FIG. 4 is a flowchart depicting a method 400 for pasting text into a document as twisties, according to one embodiment of the invention. As shown, the method 400 begins at step 410, where the application 150 receives a request to paste text from the clipboard 152 into the document 154. For example, the user may issue a command to “paste text as twisties” into a word processing document. At step 420, the application 150 generates twisties 156 from the text. For example, the application 150 may generate twistie names and twistie bodies from the way the text is spaced and/or formatted. At step 430, the application 150 inserts the generated twisties 156 into the document 154. After the step 430, the method 400 terminates.

FIG. 5 is a flowchart depicting a method 500 for generating twisties from text, according to one embodiment of the invention. The method 500 corresponds to the steps 420 and 430 of FIG. 4. As shown, the method 500 begins at step 510, where the application 150 generates twistie bodies from the text. For example, the application 150 may generate a twistie body “English is the de facto national language in the US” from the clipboard 202 of FIG. 2. At step 520, the application 150 generates twistie headings from the text. For example, the application 150 may generate a twistie heading “Language” from the clipboard 202 of FIG. 2.

At step 530, the application 150 prompts the user to confirm the twistie headings. At step 540, the application 150 determines whether the user has changed the twistie headings. If so, the application applies the changes to the twistie headings (step 545). The application 150 then inserts (for each twistie) a twistie body, a twistie heading, and a twistie icon into the document 154 (step 550). After the step 550, the method 500 terminates.

The flowchart and block diagrams in the Figures illustrate the architecture, functionality, and operation of possible implementations of systems, methods and computer program products according to various embodiments of the present invention. In this regard, each block in the flowchart or block diagrams may represent a module, segment, or portion of code, which comprises one or more executable instructions for implementing the specified logical function(s). It should also be noted that, in some alternative implementations, the functions noted in the block may occur out of the order noted in the figures. For example, two blocks shown in succession may, in fact, be executed substantially concurrently, or the blocks may sometimes be executed in the reverse order, depending upon the functionality involved. It will also be noted that each block of the block diagrams and/or flowchart illustration, and combinations of blocks in the block diagrams and/or flowchart illustration, can be implemented by special purpose hardware-based systems that perform the specified functions or acts, or combinations of special purpose hardware and computer instructions.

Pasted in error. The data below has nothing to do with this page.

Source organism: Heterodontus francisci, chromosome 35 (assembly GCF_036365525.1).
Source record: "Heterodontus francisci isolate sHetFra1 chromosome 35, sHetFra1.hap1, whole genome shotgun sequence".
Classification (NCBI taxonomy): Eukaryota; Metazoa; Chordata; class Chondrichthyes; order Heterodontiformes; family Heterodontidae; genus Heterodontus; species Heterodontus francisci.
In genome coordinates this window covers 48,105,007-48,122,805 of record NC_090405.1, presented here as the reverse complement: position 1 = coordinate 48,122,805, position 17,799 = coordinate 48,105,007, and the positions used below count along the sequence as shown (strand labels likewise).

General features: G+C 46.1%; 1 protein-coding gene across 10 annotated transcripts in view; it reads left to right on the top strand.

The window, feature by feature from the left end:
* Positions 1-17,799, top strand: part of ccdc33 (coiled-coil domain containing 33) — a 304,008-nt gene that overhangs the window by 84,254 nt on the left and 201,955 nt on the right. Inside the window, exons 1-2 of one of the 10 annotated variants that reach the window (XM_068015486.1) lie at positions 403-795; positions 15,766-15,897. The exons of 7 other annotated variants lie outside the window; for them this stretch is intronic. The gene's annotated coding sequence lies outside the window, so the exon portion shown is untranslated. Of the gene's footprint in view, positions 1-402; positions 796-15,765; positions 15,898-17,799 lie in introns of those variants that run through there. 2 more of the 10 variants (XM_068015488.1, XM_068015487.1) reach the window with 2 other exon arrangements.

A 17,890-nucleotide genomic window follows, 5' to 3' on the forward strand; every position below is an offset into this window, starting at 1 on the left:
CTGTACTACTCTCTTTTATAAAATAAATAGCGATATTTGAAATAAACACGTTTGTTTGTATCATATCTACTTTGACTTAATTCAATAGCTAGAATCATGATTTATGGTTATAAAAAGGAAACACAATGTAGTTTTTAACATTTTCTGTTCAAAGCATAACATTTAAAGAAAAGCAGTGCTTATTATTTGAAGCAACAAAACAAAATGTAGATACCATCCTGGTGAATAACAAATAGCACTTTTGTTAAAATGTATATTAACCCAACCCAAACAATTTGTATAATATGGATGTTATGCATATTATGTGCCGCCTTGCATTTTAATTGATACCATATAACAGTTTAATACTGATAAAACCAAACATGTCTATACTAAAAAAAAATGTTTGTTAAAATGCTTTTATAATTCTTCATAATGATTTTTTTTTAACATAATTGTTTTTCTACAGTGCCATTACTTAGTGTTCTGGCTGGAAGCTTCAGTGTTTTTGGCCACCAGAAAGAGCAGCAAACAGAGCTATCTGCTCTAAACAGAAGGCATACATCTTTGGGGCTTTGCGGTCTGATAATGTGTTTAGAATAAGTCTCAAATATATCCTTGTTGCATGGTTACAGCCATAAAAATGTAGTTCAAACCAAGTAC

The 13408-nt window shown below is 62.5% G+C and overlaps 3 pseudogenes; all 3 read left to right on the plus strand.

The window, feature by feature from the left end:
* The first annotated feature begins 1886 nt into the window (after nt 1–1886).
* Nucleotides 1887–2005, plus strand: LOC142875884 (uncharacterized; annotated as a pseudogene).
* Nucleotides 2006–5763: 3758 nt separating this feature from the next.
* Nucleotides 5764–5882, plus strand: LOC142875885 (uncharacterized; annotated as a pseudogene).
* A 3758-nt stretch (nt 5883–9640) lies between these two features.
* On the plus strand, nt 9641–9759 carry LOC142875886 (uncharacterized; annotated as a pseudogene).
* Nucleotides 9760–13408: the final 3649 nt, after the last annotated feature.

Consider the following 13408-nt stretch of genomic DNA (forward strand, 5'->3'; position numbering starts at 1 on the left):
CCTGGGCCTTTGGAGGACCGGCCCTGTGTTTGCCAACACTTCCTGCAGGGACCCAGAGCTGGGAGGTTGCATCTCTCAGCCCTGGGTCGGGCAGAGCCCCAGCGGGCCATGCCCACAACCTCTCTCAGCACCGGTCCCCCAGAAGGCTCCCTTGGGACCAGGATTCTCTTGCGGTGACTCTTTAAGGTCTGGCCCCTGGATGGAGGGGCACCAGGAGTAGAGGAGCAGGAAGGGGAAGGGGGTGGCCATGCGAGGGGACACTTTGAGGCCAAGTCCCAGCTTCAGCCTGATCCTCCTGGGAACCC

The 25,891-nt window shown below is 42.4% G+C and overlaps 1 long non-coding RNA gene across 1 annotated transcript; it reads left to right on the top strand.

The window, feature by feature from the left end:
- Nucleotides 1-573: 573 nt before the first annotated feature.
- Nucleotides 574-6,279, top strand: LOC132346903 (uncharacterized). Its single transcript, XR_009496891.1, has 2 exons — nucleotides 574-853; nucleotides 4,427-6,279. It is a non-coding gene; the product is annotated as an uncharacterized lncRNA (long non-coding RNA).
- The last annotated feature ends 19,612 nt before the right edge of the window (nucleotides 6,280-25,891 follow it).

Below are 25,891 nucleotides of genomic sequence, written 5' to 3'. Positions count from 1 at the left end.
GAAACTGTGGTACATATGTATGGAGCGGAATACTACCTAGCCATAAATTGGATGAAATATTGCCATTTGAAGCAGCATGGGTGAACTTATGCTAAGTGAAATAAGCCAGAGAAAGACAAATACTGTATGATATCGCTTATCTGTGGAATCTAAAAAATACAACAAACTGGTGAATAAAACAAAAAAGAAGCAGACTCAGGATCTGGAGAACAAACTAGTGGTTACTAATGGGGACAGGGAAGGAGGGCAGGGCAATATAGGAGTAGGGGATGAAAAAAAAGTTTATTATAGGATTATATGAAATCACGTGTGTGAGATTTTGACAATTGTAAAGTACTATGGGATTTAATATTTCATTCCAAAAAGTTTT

Advantageously, embodiments of the invention provide techniques for pasting text into a document as twisties. One embodiment of the invention provides an application for editing documents. In one embodiment, the application receives a request to paste text from a clipboard into a document. The application may generate twisties from the way the text is spaced and/or formatted. Each twistie may include a twistie icon, a twistie heading, and a twistie body. The application may insert the generated twisties into the document. Thus, the user need not create sections for each twistie, name each twistie, and copy text into each twistie. Instead, the user may merely specify that twisties are to be generated from text in the clipboard. Accordingly, the user may create twisties in the document more efficiently and conveniently.

While the foregoing is directed to embodiments of the present invention, other and further embodiments of the invention may be devised without departing from the basic scope thereof, and the scope thereof is determined by the claims that follow.

Claims

1. A computer-implemented method, comprising:

receiving a request to paste text into a document;
segmenting the text into sequential sections;
generating a twistie for each section of the sequential sections, based on the text and by operation of one or more computer processors;
prompting for confirmation of twistie headings of the generated twisties; and
upon receiving confirmation of the twistie headings, inserting the generated twisties into the document, responsive to the request to paste text into the document.

2. The computer-implemented method of claim 1, wherein each twistie includes a twistie heading, a twistie body, and a twistie icon for collapsing and expanding the twistie body.